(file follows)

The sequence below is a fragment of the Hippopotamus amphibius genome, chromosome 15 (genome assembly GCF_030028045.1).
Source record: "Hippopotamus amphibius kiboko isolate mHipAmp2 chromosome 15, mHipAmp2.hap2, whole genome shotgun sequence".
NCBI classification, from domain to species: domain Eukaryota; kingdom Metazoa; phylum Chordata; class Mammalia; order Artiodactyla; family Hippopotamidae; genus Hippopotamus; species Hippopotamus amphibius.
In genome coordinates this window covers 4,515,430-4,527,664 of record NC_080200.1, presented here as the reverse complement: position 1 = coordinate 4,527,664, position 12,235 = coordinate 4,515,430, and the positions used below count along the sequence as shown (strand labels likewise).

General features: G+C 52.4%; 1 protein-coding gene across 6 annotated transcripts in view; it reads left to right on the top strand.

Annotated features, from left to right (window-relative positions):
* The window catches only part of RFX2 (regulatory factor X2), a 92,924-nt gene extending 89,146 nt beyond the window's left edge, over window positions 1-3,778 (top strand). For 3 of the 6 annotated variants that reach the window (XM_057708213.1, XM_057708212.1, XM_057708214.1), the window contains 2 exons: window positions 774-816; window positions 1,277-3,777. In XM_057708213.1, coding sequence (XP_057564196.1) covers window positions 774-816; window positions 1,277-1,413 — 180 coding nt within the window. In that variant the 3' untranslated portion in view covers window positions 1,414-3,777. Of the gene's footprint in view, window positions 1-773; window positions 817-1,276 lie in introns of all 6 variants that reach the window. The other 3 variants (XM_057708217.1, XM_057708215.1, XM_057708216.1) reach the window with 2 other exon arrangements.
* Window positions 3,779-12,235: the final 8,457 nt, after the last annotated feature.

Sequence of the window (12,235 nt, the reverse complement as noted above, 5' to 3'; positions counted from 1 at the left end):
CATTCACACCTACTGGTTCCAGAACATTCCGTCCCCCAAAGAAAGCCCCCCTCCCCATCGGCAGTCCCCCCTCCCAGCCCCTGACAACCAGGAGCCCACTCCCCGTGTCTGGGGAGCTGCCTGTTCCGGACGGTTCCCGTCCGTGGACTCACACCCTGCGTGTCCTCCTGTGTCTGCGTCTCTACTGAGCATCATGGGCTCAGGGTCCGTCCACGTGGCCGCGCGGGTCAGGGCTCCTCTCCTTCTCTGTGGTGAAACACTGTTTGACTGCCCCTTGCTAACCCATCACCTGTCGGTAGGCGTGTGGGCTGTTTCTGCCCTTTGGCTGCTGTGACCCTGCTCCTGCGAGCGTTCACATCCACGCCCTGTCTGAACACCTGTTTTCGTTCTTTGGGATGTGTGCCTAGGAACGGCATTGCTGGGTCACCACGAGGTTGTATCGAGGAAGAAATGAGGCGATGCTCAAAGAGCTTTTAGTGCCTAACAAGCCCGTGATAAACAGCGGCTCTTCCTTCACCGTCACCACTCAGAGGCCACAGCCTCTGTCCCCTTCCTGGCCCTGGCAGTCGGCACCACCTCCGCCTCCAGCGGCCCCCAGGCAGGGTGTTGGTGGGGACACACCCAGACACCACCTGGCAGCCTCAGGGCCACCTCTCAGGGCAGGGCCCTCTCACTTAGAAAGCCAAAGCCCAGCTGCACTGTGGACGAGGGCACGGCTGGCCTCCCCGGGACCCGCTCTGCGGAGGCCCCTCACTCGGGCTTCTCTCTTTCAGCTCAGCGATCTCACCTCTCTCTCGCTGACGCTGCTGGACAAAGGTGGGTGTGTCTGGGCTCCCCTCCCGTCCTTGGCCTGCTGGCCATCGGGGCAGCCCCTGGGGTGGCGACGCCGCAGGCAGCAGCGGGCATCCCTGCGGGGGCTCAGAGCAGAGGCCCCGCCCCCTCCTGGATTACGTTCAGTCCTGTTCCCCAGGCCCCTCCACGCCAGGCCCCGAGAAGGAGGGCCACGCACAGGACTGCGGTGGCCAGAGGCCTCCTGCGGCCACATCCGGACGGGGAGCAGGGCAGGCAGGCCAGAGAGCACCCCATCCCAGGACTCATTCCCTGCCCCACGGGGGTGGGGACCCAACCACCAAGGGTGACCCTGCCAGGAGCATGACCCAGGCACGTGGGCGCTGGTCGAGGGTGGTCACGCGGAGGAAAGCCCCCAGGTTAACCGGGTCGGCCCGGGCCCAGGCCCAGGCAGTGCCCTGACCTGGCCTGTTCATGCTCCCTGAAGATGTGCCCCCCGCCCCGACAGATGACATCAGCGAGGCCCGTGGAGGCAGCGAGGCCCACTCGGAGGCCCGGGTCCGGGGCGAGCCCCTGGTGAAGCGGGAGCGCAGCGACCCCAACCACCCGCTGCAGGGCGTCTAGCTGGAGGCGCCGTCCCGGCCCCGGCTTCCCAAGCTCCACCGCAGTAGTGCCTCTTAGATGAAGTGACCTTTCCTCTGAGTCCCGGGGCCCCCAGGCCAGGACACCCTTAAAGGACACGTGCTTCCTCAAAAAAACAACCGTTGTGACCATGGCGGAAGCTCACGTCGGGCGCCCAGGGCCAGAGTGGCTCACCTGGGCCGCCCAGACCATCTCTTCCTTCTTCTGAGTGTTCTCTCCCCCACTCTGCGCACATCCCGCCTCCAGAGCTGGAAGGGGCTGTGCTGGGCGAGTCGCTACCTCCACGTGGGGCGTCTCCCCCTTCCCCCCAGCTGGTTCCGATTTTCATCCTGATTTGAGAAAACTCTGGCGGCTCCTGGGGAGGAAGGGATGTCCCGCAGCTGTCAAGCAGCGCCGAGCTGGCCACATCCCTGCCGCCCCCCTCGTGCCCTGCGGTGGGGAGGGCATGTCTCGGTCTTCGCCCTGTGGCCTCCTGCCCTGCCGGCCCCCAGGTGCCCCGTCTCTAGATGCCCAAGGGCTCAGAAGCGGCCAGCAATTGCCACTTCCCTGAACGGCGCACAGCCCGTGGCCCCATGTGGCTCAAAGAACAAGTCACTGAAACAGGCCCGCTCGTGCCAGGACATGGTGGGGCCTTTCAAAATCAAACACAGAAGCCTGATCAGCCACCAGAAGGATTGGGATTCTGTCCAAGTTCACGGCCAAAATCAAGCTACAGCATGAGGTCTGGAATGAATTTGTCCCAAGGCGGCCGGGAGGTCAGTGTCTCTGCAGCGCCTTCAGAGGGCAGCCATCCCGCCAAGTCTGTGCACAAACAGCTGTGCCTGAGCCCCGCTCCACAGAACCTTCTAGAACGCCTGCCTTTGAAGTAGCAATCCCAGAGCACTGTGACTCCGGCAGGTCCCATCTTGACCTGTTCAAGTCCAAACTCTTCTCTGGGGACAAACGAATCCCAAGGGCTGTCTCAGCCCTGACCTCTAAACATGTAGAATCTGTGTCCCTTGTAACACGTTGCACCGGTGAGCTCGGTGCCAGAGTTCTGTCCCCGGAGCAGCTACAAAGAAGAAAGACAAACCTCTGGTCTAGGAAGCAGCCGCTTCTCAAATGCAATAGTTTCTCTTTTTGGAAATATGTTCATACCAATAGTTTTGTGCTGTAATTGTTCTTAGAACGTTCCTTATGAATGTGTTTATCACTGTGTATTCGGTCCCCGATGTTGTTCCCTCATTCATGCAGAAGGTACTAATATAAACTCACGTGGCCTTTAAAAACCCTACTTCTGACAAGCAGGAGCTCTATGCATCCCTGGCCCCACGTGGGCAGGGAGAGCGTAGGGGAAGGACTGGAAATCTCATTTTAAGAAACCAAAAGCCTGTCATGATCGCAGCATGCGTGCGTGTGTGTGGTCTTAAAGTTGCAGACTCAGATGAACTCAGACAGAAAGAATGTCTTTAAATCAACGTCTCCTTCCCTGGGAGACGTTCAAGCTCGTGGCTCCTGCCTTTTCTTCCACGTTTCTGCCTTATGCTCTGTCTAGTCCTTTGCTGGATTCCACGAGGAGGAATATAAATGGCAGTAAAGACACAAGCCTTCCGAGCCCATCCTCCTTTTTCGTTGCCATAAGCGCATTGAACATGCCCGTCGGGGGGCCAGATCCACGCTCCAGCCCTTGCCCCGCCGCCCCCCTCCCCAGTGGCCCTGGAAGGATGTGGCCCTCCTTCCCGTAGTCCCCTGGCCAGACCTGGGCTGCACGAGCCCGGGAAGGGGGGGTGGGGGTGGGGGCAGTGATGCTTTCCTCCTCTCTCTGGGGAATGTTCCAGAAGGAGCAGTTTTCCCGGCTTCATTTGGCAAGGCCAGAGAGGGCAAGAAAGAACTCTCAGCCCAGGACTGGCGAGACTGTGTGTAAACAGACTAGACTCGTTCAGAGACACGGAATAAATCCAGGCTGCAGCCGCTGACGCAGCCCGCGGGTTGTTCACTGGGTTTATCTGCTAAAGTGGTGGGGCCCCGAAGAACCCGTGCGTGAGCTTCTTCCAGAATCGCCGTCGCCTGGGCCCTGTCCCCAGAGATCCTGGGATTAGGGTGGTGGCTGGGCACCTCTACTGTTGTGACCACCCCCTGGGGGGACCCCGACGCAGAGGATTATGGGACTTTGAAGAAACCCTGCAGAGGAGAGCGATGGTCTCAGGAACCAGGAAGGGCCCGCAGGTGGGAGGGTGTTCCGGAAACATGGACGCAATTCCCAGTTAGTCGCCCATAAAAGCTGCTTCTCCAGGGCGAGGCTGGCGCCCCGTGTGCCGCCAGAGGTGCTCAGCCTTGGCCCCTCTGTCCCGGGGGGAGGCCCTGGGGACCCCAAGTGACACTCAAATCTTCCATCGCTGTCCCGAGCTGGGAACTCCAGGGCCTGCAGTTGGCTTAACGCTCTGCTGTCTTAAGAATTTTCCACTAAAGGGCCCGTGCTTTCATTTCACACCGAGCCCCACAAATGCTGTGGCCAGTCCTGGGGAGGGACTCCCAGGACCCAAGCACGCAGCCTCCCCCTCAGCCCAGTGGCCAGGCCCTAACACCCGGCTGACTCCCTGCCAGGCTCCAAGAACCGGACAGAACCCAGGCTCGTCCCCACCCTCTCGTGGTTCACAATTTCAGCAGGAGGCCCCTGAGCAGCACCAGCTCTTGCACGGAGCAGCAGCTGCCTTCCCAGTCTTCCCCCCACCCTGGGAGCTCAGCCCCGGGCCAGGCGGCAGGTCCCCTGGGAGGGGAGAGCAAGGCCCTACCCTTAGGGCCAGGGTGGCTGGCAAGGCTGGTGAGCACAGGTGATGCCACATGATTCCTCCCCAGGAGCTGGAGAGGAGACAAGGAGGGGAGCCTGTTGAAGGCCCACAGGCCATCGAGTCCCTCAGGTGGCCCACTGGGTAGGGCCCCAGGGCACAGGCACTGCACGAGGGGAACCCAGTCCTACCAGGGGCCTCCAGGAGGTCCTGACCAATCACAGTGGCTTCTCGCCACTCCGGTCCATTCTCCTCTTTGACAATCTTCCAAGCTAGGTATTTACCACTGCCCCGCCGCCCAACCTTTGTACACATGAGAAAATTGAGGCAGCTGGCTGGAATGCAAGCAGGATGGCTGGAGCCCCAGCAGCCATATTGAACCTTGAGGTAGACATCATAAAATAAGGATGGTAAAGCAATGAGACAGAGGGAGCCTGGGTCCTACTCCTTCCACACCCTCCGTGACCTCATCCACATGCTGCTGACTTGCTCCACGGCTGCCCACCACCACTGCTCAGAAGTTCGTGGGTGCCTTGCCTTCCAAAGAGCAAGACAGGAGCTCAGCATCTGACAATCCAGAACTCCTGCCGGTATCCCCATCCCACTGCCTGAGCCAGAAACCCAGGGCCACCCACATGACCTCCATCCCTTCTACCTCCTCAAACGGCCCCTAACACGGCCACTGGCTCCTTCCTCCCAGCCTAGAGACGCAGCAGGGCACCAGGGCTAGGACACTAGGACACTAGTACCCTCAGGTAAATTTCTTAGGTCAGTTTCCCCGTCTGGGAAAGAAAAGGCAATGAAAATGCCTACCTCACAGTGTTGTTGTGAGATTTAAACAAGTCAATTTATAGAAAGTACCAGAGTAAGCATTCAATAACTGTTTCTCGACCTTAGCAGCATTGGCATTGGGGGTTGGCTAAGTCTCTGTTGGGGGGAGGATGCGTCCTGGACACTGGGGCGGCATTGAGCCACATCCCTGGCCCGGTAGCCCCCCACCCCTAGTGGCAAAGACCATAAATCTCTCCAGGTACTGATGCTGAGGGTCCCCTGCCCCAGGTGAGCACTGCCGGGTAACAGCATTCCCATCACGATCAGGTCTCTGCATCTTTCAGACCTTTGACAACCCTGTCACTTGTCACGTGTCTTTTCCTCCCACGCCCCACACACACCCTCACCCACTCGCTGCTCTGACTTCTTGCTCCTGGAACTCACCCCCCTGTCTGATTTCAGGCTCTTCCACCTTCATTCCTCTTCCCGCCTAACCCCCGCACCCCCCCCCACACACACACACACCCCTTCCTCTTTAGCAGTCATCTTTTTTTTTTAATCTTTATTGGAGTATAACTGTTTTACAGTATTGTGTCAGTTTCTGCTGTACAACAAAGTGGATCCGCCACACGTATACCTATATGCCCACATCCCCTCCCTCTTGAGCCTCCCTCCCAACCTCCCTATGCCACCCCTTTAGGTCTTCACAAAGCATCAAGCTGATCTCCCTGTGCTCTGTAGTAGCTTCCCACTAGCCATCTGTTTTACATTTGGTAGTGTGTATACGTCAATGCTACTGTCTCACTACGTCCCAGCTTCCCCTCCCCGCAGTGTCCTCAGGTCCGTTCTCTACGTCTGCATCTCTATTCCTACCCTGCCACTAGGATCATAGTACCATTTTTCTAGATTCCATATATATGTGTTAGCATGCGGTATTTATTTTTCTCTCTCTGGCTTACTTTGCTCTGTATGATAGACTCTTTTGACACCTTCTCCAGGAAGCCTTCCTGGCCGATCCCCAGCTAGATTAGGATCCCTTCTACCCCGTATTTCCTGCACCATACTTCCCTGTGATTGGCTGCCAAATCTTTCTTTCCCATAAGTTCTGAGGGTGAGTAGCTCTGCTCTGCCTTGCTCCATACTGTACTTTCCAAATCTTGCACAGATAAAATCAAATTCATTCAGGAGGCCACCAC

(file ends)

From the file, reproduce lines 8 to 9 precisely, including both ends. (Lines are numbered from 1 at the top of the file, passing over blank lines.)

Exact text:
* Window positions 3,779-12,235: the final 8,457 nt, after the last annotated feature.

Sequence of the window (12,235 nt, the reverse complement as noted above, 5' to 3'; positions counted from 1 at the left end):